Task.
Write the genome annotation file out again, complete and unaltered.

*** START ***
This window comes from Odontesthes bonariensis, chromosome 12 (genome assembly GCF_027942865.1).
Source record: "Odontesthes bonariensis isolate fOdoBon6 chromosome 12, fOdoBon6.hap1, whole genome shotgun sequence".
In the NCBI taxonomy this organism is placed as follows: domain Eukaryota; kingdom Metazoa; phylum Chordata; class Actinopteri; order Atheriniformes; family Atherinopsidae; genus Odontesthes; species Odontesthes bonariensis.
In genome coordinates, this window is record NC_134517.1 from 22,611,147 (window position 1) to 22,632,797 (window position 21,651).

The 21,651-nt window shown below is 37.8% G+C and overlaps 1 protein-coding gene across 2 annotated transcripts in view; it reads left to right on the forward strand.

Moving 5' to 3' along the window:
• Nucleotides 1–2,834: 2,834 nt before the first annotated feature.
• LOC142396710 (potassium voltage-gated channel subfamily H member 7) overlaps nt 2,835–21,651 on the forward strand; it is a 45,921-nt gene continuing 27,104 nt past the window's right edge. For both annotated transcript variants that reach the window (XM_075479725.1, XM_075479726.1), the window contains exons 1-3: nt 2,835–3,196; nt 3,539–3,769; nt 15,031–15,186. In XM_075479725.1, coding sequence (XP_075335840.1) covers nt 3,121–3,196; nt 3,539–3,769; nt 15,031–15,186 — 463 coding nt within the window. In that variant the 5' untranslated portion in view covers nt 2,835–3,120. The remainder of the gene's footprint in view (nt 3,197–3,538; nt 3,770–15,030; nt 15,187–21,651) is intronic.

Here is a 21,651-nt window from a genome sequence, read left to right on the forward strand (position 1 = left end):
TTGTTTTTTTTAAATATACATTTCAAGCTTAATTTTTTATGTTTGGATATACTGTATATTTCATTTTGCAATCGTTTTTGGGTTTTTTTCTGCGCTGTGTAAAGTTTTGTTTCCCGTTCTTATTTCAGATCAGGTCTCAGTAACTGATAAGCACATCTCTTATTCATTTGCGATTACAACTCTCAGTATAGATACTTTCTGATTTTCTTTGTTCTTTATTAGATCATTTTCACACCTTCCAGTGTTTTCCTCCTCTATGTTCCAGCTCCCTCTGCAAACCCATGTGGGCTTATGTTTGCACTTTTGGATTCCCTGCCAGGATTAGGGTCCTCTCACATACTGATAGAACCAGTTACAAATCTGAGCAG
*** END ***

This window comes from Odontesthes bonariensis, chromosome 12 (genome assembly GCF_027942865.1).
Source record: "Odontesthes bonariensis isolate fOdoBon6 chromosome 12, fOdoBon6.hap1, whole genome shotgun sequence".
In the NCBI taxonomy this organism is placed as follows: domain Eukaryota; kingdom Metazoa; phylum Chordata; class Actinopteri; order Atheriniformes; family Atherinopsidae; genus Odontesthes; species Odontesthes bonariensis.
In genome coordinates, this window is record NC_134517.1 from 22,611,147 (window position 1) to 22,632,797 (window position 21,651).

The 21,651-nt window shown below is 37.8% G+C and overlaps 1 protein-coding gene across 2 annotated transcripts in view; it reads left to right on the forward strand.

Moving 5' to 3' along the window:
• Nucleotides 1–2,834: 2,834 nt before the first annotated feature.
• LOC142396710 (potassium voltage-gated channel subfamily H member 7) overlaps nt 2,835–21,651 on the forward strand; it is a 45,921-nt gene continuing 27,104 nt past the window's right edge. For both annotated transcript variants that reach the window (XM_075479725.1, XM_075479726.1), the window contains exons 1-3: nt 2,835–3,196; nt 3,539–3,769; nt 15,031–15,186. In XM_075479725.1, coding sequence (XP_075335840.1) covers nt 3,121–3,196; nt 3,539–3,769; nt 15,031–15,186 — 463 coding nt within the window. In that variant the 5' untranslated portion in view covers nt 2,835–3,120. The remainder of the gene's footprint in view (nt 3,197–3,538; nt 3,770–15,030; nt 15,187–21,651) is intronic.

Here is a 21,651-nt window from a genome sequence, read left to right on the forward strand (position 1 = left end):
TTGTTTTTTTTAAATATACATTTCAAGCTTAATTTTTTATGTTTGGATATACTGTATATTTCATTTTGCAATCGTTTTTGGGTTTTTTTCTGCGCTGTGTAAAGTTTTGTTTCCCGTTCTTATTTCAGATCAGGTCTCAGTAACTGATAAGCACATCTCTTATTCATTTGCGATTACAACTCTCAGTATAGATACTTTCTGATTTTCTTTGTTCTTTATTAGATCATTTTCACACCTTCCAGTGTTTTCCTCCTCTATGTTCCAGCTCCCTCTGCAAACCCATGTGGGCTTATGTTTGCACTTTTGGATTCCCTGCCAGGATTAGGGTCCTCTCACATACTGATAGAACCAGTTACAAATCTGAGCAG